7 ways to manage anxiety and improve wellbeing
Anxiety, of whatever kind, can be crippling. When anxious, you’re seized by uncertainty, and your body, mind, and heart are pushed into crisis mode. It makes it hard for you to function normally, let alone at your best. If left unaddressed, anxiety can worsen and wreak havoc on your relationships, work, and life in general.
Fortunately, anxiety isn’t the end of the world. It can be managed and minimized. Below, our guest blog contributor Dorothy Watson offers 7 tips on how to manage your anxiety and improve your well-being:
Try the Ed Can Help sound therapy app
Sound-based therapy uses sound – and sonic waves – to destress and promote feelings of harmony and well-being in your body. It’s an immediate antidote to anxiety. A single session can give you results and can put you in a better headspace. Sound therapy is a great way to manage your anxiety when you have important (and stressful) things to do – like attending a meeting, public speaking, or going for a performance review.
Tackle the root cause
Why do we feel anxious? The general answer is anxiety is caused by uncertainty and the loss or lack of control associated with said uncertainty. The truth is that life, including everyday situations, comes with change and uncertainty built in. When faced with that uncertainty, you become anxious as a response. Understanding and tackling the root cause – the uncertainty and lack of control – is key to managing anxiety. Understanding that you always have a choice (however limited) can give you a sense of control. For example, you can always do something constructive to mitigate your anxiety (like practicing your pitch before a meeting).
Allow the anxiety to run its course
When experiencing anxiety, people naturally want to “fight it off”. Many do their hardest to resist it. This is not a good way to tackle anxiety and can hurt more than help. What you resist, persists. Consider allowing the anxiety to run its course – much like you would a cough or a sneeze. Feel your anxious feelings, sit with them, and don’t resist. You’ll get through to the other side in one piece, and the act of “allowing” will reduce the potency. Joanna Hardis offers some useful tips about this concept.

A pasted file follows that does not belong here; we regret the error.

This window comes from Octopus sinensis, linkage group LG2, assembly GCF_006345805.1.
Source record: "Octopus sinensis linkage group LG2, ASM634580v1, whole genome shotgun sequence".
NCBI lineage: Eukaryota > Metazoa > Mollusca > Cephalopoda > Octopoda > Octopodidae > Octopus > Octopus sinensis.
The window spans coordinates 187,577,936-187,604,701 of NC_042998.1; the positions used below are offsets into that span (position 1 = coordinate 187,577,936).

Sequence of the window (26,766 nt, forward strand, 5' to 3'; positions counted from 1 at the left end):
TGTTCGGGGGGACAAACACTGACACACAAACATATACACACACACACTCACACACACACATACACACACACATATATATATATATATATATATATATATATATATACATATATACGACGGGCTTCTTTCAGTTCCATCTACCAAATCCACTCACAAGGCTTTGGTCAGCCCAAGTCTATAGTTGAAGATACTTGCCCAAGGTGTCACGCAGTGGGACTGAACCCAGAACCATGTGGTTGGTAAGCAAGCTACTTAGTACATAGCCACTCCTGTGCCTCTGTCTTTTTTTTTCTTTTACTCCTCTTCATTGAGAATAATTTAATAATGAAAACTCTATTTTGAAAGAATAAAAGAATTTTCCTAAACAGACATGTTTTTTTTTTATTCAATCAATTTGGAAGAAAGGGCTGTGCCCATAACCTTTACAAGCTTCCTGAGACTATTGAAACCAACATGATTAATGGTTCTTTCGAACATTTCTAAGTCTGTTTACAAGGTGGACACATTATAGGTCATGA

Do something constructive or creative
When gripped with anxiety, you’ll find that doing something constructive or creative will go a long way toward easing your anxious feelings. Even the silliest of activities – dancing a jig (just because), doodling, or playing a game – can help. This puts you back in the driver’s seat, so to speak, and reminds you that you always have the capacity to choose and create.
Believe in good things
Good things don’t cause anxiety, bad things do. As such, make an effort to be more positive and think more optimistic thoughts. For example, instead of entertaining notions of how everything could go wrong, entertain notions of how it could all work out. If you can’t find it in you to believe in positive outcomes, at least make an effort to be realistic. Also, don’t forget to believe in yourself. You’ve got this!
Look after your health with better choices
When you’re in sound physical, mental, and emotional health, you’re more likely to feel empowered. You have higher self-esteem and more capacity for self-belief. As such, do everything you can to be healthy, and address all aspects of your well-being. Some suggestions are going out in nature, exercising, eating well, connecting with positive people, and meditating. Even if you’re always busy with work, you can still find clever ways to look after yourself – like drinking more water, eating healthier snacks, and taking the stairs instead of the elevator.
Give yourself structure
Last, but not least, giving yourself a sense of structure and order can be helpful. Having a healthy routine to follow, for example, gives you a sense of control over your life. Also, you may not be able to do anything about an upcoming anxiety-inducing situation, but you can make a plan to do something afterward. For instance, you could treat yourself to something nice after a stressful meeting.
In the short term, you can use sound therapy to bring your anxiety under control. For the long term, make sure you have a healthy routine going and do your best to look after yourself – anxiety can be hard on your mind and body. Keep in mind that professional help is always an option. If your anxiety is serious, don’t hesitate to seek out a mental health expert.
Thank you to Dorothy Watson from mentalwellnesscenter.info for this guest blog post.